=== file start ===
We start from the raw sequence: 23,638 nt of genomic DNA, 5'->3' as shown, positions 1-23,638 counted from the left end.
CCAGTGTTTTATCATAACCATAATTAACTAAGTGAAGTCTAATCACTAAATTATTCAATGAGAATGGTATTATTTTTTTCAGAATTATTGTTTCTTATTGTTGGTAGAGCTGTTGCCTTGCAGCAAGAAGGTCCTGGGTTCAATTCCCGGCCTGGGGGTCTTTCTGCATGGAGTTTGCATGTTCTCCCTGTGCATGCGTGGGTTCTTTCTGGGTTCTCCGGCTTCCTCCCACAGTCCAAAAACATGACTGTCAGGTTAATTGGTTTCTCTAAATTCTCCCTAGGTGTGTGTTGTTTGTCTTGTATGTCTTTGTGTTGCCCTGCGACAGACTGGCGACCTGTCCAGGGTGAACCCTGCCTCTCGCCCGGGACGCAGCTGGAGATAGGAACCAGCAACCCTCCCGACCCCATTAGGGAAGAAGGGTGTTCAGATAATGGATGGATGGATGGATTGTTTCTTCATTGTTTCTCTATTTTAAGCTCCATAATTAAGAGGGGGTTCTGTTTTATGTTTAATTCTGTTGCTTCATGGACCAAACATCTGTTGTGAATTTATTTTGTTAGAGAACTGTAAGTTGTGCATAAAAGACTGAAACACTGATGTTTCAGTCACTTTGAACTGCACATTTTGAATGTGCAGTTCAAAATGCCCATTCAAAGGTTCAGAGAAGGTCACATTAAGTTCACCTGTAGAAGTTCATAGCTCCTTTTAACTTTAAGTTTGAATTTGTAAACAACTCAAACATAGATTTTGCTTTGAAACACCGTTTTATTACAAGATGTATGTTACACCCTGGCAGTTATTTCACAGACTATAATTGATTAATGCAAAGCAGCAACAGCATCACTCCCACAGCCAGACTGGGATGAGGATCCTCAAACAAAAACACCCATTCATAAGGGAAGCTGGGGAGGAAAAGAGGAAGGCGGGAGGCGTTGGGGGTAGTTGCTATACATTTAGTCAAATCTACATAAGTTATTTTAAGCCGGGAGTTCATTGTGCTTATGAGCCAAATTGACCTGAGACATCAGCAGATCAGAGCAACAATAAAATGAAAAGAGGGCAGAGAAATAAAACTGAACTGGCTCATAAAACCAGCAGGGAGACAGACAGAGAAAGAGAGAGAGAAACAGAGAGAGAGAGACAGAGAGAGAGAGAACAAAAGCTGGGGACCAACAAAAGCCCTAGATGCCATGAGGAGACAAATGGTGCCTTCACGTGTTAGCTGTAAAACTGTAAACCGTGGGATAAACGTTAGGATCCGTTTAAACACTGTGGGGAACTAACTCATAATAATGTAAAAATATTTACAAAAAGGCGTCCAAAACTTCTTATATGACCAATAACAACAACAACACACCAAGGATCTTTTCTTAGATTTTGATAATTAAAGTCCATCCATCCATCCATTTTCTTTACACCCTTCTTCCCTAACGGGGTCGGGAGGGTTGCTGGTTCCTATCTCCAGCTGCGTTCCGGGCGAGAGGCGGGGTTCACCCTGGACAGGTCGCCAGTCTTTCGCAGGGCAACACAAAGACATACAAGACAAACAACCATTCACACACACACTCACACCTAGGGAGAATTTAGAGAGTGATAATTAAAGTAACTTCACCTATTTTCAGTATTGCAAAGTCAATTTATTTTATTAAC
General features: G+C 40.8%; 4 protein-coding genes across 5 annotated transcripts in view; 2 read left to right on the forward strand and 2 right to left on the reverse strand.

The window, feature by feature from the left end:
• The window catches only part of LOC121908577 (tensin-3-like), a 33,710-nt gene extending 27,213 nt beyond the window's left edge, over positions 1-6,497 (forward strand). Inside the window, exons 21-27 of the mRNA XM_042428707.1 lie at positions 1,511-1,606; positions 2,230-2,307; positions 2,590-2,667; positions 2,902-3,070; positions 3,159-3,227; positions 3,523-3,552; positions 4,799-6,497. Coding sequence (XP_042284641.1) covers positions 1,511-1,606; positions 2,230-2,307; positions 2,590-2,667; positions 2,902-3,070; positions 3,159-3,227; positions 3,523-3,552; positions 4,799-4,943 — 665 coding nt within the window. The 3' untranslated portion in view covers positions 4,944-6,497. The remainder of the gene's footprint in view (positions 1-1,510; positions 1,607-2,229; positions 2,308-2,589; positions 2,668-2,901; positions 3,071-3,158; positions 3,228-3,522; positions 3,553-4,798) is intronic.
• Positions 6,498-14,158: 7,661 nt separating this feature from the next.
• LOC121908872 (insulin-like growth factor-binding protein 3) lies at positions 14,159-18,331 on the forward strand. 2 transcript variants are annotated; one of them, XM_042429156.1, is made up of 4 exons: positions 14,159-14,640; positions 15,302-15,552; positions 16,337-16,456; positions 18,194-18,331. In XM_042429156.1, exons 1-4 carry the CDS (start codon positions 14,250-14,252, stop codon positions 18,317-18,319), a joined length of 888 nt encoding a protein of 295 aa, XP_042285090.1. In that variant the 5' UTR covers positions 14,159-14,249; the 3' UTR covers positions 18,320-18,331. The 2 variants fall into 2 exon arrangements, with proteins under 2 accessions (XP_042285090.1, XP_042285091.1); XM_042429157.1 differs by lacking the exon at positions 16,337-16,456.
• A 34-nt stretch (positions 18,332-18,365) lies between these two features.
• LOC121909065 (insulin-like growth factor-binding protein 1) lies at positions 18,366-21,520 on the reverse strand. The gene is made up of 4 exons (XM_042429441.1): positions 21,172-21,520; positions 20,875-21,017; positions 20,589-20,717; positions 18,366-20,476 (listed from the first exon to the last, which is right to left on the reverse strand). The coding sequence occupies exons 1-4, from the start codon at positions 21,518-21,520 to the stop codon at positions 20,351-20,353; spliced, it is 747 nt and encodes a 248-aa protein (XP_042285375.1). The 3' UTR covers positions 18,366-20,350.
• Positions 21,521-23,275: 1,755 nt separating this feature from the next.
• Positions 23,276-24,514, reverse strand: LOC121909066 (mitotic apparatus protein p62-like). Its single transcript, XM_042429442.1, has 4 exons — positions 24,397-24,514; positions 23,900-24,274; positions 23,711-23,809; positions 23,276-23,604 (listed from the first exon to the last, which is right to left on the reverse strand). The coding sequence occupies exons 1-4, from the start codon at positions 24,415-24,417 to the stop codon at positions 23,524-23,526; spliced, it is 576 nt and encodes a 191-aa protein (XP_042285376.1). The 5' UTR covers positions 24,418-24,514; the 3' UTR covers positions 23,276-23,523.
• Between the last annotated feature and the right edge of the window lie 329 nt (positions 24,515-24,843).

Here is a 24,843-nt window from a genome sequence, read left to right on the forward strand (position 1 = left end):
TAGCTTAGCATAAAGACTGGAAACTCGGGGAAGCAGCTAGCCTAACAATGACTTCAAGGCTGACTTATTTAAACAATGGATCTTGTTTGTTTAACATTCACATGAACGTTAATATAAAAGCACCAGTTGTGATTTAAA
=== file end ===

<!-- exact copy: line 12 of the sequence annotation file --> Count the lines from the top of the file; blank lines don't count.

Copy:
• Between the last annotated feature and the right edge of the window lie 329 nt (positions 24,515-24,843).